But what's the real significance of all this? Well, here's my take on it:

But why would anyone pay such huge amounts of money for what is typically a canned speech written by others? Strate explained that a variety of institutions and organizations, both foreign and domestic, are willing and able to pay the very high speaking fees of leading American politicians and former officeholders. “For some, there is the basic interest in being associated with a celebrity, the prestige that comes with the presence and participation of a famous and influential individual,” Strate said. “This is the case for universities, for example.”

For other groups, those with political or commercial agendas, or those outside of the United States, the mere presence of a well-known political leader amounts to a tacit endorsement of the organization or nation, a sign of approval, Strate added. “And while there may not be any quid pro quo, there is a certain reciprocity that may be gained when a political figure is paid a large amount of money for giving a talk,” he noted.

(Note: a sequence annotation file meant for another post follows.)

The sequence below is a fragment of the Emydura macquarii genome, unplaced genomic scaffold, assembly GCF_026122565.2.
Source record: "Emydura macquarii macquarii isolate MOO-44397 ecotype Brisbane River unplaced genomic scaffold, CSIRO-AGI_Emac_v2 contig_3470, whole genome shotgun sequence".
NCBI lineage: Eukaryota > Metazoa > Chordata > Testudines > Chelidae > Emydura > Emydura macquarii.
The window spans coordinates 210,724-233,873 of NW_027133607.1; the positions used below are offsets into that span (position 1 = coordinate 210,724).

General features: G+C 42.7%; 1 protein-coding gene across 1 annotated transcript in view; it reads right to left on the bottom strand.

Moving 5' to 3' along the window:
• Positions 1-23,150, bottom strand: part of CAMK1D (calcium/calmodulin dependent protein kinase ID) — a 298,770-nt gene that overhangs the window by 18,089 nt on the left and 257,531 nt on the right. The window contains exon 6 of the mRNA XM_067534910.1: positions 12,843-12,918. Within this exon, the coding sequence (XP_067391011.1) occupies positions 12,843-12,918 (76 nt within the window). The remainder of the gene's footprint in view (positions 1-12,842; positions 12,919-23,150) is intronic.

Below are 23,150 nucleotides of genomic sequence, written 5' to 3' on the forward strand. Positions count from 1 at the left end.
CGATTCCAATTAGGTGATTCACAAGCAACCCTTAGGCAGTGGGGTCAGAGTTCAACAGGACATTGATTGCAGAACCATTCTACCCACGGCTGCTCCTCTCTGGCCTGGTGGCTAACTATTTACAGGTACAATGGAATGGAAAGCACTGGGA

Certain ethics rules bar officeholders in various parts of government from accepting speaking fees, but nothing prevents them becoming walking cash registers after they return to private life. Bill Clinton, despite his various personal deficiencies and scandals, remains a highly popular and admired global figure – thus, many corporations and other organizations eagerly seek him out. Strate suggests that any links to Clinton might impart to organizations “some benefit from connections that are made” as well as gaining the ability “to make other connections through introductions–this is the ultimate in networking.”

Another attraction of inviting former presidents to speak at major events is that the people who pay premiums, say, via sponsorship, get VIP access to the former politicians. “And that offers a range of mutually beneficial opportunities where both parties make contacts to advance their agendas,” said Jamie Chandler, a political scientist at Hunter College in New York.